Located on the corner approximately eight miles east of Davidson was the very prosperous Senn Cotton Gin and Country Store. Mr. Senn ginned cotton in the southern part of Tillman County for many years. I am not sure how long it operated, but I have vivid memories of it from the early 1950s, when our family lived and worked on a cotton farm three miles west of the cotton gin and store.
I have many fond memories of visiting Senn’s Country Store with my Dad and two older brothers during the fifties. I can almost hear the dull thud of wood on wood as the front screen door closed behind me as I entered this wonderland of a store. I can imagine the soft whap-whap of the ceiling fan as it slowly moved the air inside the store.
I can’t remember the placement of all the furnishings in the store, but it was similar in layout to the general store located in the Tillman County Pioneer Town site museum. I know it had a candy counter with all sorts of delicious candy bar choices. The ones I remember best were Baby Ruth, PayDay and Tom’s Peanut Patties. I know they had Mounds and Almond Joy, but both had coconut, so I crossed them off of my favorite list. Near the rear of the store was a refrigerated counter with a large glass front, which always contained loaves of bologna, liver cheese ( better known to me as a child as “goose liver”), ham, and a couple of horns of cheese.
The clerk would slice whatever amount you wanted off of the appropriate loaf and sell it to you by the pound. One of the highlights of going with Dad was lunchtime, because he would often buy a loaf of bread, along with a few slices of cheese, a few slices of bologna, and a small jar of mayo or mustard, and then fix us a picnic lunch under a tree. Of course, we were allowed to pick our favorite soft drink and a candy bar for dessert.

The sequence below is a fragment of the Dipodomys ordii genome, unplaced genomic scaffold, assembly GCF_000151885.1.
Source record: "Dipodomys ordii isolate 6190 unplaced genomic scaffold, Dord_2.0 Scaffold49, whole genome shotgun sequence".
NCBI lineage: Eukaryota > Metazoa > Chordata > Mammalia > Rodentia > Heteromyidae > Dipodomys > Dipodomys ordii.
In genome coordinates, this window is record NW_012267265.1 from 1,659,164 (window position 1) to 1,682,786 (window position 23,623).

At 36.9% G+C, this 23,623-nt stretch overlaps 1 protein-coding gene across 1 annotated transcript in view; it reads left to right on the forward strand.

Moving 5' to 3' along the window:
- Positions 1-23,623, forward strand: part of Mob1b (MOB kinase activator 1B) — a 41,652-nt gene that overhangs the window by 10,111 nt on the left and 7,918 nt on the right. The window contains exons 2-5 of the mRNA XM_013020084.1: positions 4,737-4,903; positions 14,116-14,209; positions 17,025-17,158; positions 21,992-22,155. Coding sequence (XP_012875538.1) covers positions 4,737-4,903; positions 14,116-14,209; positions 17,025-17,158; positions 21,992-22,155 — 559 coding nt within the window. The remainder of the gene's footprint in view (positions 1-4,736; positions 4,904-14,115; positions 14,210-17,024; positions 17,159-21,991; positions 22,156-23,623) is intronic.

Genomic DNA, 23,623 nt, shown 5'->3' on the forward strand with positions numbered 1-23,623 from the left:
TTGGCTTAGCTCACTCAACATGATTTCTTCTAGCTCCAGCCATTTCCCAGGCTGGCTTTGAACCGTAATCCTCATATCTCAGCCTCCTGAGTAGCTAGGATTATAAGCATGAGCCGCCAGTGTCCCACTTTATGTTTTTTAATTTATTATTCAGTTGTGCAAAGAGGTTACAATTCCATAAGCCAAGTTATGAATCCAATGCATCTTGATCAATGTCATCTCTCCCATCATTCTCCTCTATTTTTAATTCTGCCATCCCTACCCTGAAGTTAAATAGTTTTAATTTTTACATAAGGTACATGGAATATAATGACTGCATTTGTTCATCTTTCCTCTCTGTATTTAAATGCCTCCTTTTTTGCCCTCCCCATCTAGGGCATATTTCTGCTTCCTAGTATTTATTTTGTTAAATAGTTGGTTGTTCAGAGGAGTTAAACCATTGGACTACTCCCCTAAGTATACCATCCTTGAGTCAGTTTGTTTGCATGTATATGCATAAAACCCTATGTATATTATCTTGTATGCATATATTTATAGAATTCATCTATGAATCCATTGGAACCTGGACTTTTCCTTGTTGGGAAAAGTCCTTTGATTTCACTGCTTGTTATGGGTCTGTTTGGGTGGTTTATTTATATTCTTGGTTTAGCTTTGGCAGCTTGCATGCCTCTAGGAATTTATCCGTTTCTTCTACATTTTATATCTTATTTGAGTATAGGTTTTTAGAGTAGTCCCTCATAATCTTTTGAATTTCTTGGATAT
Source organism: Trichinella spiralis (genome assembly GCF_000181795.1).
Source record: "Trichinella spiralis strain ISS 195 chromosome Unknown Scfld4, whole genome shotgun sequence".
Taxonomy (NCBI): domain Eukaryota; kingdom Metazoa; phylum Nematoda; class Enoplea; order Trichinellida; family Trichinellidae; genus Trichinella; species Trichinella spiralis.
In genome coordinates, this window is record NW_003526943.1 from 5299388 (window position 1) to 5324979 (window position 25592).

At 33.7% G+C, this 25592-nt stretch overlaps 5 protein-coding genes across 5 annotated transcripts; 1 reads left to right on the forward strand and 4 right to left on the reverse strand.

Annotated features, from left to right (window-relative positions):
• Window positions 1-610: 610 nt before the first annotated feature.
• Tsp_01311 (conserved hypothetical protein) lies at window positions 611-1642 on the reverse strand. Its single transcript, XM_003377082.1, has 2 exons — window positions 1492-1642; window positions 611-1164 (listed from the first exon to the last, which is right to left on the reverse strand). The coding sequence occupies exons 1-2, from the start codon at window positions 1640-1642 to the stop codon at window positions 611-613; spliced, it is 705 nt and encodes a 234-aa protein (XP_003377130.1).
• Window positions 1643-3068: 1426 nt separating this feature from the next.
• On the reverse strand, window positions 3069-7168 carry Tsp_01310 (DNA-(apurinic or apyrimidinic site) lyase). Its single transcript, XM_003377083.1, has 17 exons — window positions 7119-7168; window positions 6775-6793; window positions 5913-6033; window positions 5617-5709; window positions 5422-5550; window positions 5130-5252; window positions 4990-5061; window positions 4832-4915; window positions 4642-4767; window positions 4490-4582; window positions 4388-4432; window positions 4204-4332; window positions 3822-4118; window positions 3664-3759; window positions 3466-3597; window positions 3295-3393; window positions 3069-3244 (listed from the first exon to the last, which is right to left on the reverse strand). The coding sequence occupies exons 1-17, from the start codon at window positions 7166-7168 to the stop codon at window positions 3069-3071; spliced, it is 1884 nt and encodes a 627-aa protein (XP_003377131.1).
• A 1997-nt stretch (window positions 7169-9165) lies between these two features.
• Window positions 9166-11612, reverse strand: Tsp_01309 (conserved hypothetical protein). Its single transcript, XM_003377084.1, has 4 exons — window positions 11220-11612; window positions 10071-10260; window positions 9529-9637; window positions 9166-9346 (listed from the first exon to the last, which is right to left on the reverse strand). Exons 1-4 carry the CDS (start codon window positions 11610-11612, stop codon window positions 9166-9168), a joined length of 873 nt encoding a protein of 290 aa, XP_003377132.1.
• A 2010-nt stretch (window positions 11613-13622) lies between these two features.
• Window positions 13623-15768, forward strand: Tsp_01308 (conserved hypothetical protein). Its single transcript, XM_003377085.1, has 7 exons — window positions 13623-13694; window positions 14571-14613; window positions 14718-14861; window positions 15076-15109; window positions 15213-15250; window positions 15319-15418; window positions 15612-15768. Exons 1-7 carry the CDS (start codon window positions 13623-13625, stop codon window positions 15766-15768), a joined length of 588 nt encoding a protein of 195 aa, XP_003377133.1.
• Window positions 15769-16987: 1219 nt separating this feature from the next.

Somewhere near the center of the store was an amazing fixture which contained cold sodas. This was the most magical place in the store because you could open the lid and see several choices of soft drinks, cooling in the cold water of the soda chest. You could see enough of the bottle to tell if it was Coca Cola, Royal Crown Cola, root beer, or anyone of several fruit flavored sodas, including Nehi in several flavors, Delaware Punch, and my favorite, Grapette. There was no coin slot, you just reached into the cold water and grabbed the soda of your choice, then popped the lid with the bottle opener built into the soda chest.
I remember that there were several shelves which contained everything from bread to cotton work gloves, but the magical part of the store centered on the candy shelves and the soda chest.
As I remember, there were always at least a couple of farmers sitting around and talking about rain and drought and boll weevils, and just swapping stories. Of course, my dad always joined in.
Seven-Eleven and other modern convenience stores advertise that you can get almost anything you want in their store, but they just can’t replicate the magic of the old country stores like Senn’s.
Reach David Barnett by contacting Cheryl Orr at 580-379-0588 or email@example.com.